“Performance halls” are formal spaces that are designed specifically and solely to direct audience members’ attention toward a stage for music and/or other arts performances.  In these venues, it’s ALL about what’s happening on stage.

You can scroll through this page or click on the following links to jump to each venue’s place on the page: American Art Museum,   Atlas Performing Arts Center,   DAR Constitution Hall,   Folger Shakespeare Library,   Freer Gallery of Art,   Greenberg Theatre,   Kennedy Center,   Library of Congress,   Lincoln Theatre,   Lisner Auditorium,   McNeir Auditorium,   National Gallery of Art,   Phillips Collection,   Sixth and I,   THEARC,   Ward Recital Hall,   Warner Theatre,   WDC Jewish Community Center.

The Smithsonian American Art Museum and National Portrait Gallery share the Nan Tucker McEvoy Auditorium, a 346-seat facility located on the building’s lower level. Public programming includes lectures and films as well as music, theater and dance performances. The auditorium is fully accessible from the lobby of the G Street entrance for after-hours events and performances.

800 G St. NW, Washington, DC 20001
(202) 633-7970   -♪-♫-   (Jump to top of page.)

The Atlas Performing Arts Center is a multiple space performing arts facility anchoring the H Street corridor in NE DC. It is housed in a renovated Art Deco movie house and is home to several arts organizations. It includes one 260 seat proscenium theatre, a black box theatre, two smaller lab theatres, and three dance studios.

The mission of the Atlas Performing Arts Center is:

  • To foster the artistic growth of professional and aspiring performing artists throughout the region.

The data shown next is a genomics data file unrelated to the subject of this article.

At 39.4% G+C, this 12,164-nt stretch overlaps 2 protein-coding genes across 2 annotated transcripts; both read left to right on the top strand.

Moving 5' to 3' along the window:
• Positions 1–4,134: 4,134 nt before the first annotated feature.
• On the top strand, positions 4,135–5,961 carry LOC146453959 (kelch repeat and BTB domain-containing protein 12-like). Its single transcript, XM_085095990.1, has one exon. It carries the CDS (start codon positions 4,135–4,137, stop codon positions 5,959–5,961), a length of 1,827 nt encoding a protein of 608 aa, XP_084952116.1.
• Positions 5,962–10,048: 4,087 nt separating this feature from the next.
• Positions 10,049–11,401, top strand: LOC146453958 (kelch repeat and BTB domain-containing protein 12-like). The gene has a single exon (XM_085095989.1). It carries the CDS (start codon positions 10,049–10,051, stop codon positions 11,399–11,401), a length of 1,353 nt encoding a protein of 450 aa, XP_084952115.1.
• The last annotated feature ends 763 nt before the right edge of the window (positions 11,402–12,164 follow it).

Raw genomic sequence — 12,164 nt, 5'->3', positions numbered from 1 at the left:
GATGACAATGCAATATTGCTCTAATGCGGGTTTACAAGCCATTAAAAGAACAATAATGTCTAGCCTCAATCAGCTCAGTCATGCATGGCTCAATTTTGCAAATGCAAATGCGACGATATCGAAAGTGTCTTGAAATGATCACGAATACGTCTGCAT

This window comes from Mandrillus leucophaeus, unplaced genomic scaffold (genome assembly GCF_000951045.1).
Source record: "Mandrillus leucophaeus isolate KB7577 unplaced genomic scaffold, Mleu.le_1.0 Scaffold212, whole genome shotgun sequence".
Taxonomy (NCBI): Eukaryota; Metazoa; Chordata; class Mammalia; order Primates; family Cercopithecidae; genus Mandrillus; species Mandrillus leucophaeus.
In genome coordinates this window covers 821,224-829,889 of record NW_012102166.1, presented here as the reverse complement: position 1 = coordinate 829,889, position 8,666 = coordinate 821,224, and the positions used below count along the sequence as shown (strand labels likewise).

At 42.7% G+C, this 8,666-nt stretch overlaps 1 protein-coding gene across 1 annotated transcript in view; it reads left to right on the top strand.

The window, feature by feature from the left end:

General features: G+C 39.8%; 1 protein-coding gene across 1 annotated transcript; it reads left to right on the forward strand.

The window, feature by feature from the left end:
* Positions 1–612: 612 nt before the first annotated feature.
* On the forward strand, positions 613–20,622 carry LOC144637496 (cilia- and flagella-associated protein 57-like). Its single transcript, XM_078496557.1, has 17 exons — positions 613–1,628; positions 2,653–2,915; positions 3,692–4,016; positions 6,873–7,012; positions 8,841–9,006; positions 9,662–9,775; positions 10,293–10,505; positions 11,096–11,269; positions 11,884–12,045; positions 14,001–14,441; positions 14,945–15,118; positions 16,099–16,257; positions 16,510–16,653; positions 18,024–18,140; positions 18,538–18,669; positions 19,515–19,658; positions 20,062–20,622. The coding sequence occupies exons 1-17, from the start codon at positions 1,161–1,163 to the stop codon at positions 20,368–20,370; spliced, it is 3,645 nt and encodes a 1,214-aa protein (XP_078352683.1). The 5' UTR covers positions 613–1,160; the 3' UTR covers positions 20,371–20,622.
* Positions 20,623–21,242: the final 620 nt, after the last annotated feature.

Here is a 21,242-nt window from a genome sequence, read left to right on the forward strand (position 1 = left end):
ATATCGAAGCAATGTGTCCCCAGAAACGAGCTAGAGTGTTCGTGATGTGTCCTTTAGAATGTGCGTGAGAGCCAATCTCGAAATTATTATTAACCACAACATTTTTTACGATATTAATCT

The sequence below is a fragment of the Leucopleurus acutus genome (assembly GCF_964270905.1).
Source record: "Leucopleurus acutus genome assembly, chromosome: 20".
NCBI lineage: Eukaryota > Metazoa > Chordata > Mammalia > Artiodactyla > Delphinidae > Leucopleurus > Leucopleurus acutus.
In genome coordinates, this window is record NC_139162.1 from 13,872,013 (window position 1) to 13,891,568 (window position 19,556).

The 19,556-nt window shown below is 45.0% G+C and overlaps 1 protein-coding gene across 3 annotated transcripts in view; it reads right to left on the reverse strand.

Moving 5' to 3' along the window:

To energize the revitalization of H Street Northeast.
  • To provide a unique community-centered venue for training and education in the performing arts and stagecraft.
  • To create a new model for collaborative theatre management.

1333 H St. NE, Washington, DC 20002
(202) 399-7993   -♪-♫-   (Jump to top of page.)

DAR Constitution Hall is the District’s largest Concert Hall and welcomes over half a million patrons each year. The Hall opened in 1929, and was designed to house the annual DAR convention. DAR Constitution Hall was designated a National Historic Landmark Building in 1985.

The Daughters of the American Revolution (DAR), founded in 1890 and headquartered in Washington, D.C., is a non-profit, non-political volunteer women’s service organization dedicated to promoting patriotism, preserving American history, and securing America’s future through better education for children. DAR Headquarters, encompassing an entire city block, is one of the world’s largest buildings of its kind owned and maintained exclusively by women.

1776 D St. NW, Washington, DC 20006
(202) 628-1776   -♪-♫-   (Jump to top of page.)

The Folger Shakespeare Library is home to the world’s largest Shakespeare collection and to major collections of other rare Renaissance books, manuscripts, and works of art. The Folger serves a wide audience of scholars, visitors, teachers, students, families, and theater- and concert-goers. An internationally recognized research library, the Folger offers advanced scholarly programs in the humanities. It is an innovator in the preservation of rare materials and a leader in digital humanities research.

The Folger offers a wide variety of cultural and arts programs include theater, music, poetry, exhibitions, lectures, screenings, and family programs. It is also the home of the Folger Consort, an early music ensemble which creates programs that offer opportunities to discover and enjoy music from the medieval, Renaissance, and baroque periods.

201 East Capitol St. SE, Washington, DC 20003
(202) 544-7077   -♪-♫-   (Jump to top of page.)